When writing, and also when doing research for writing, it’s important to get the details right, but that doesn’t always mean what you might think. Economy of detail is usually better than excess, which raises the critical question about which details matter most.
The overriding principle to keep in mind is that of verisimilitude: making it seem real, without necessarily having to be wholly accurate or complete. Verisimilitude isn’t truth or correctness, but rather the appearance of those things. The usual way to achieve the latter is just to use the former — genuine facts — and that’s fine, but we’re still left with the matter of selectivity. Most genres of fiction won’t tolerate exhaustive detail very well; pace will falter, and readers will become bored. Instead, what you want is a judicious amount of detail that punches above its weight.
There are two pieces of advice I can give you here. The first one is to find what I call yellow postboxes. Our postboxes (public mailboxes for the sending of letters and such) here in Scotland are mostly red, in the livery of Royal Mail. In the US, most postboxes are the dark blue of USPS. What’s normal to you is likely different elsewhere, and it’s knowing these small details that conveys authenticity in a concise, economic way, especially if it also teaches the reader a piece of trivia which they can then regurgitate in future.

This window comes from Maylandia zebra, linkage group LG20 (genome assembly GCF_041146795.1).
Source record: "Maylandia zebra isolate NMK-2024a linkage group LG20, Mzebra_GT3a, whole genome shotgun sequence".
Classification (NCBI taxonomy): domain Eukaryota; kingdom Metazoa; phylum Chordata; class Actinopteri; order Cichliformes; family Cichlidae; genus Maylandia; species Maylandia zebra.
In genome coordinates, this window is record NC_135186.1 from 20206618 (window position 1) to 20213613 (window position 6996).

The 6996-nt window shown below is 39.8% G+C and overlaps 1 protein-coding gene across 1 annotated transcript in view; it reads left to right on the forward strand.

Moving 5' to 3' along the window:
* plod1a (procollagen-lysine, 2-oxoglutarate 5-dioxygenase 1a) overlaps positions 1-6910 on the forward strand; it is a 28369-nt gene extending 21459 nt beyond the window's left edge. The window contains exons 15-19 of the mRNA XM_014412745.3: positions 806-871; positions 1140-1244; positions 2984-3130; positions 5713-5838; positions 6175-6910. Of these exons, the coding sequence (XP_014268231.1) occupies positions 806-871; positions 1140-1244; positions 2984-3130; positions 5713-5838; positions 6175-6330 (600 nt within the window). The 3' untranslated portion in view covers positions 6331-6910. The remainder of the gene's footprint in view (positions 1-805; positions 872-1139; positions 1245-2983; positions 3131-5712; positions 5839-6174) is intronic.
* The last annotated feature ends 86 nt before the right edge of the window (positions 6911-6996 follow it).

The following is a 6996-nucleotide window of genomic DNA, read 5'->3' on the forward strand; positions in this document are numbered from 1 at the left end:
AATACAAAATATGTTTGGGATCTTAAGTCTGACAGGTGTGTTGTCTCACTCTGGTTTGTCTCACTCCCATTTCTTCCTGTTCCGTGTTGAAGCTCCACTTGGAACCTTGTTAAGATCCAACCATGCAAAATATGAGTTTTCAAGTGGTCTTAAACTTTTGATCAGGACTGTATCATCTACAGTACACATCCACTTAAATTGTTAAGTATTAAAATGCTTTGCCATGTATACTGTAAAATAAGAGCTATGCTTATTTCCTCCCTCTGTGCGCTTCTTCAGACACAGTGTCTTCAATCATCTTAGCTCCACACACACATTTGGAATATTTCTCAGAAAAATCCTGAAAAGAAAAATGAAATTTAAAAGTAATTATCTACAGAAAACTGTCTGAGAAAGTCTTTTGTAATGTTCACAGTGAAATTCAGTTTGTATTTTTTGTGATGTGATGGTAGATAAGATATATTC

You’ll find red postboxes in Italy too (but not in Vatican City), whereas in Spain they’re the bright yellow of Correos. I was surprised and delighted by these yellow postboxes the first time I saw them as a child, and they’ve become emblematic of a mundane, minor detail that effortlessly says this is authentic. Those details are the best way to confer verisimilitude.
Instead of trying to showily prove that you know what you’re talking about, by force-feeding the reader a mini-thesis about whatever your scene focuses on, instead distil it all into one or two seemingly-trivial details that would only be obvious and recognisable to someone who really does know about that thing. For whatever you’re writing about, find the yellow postbox.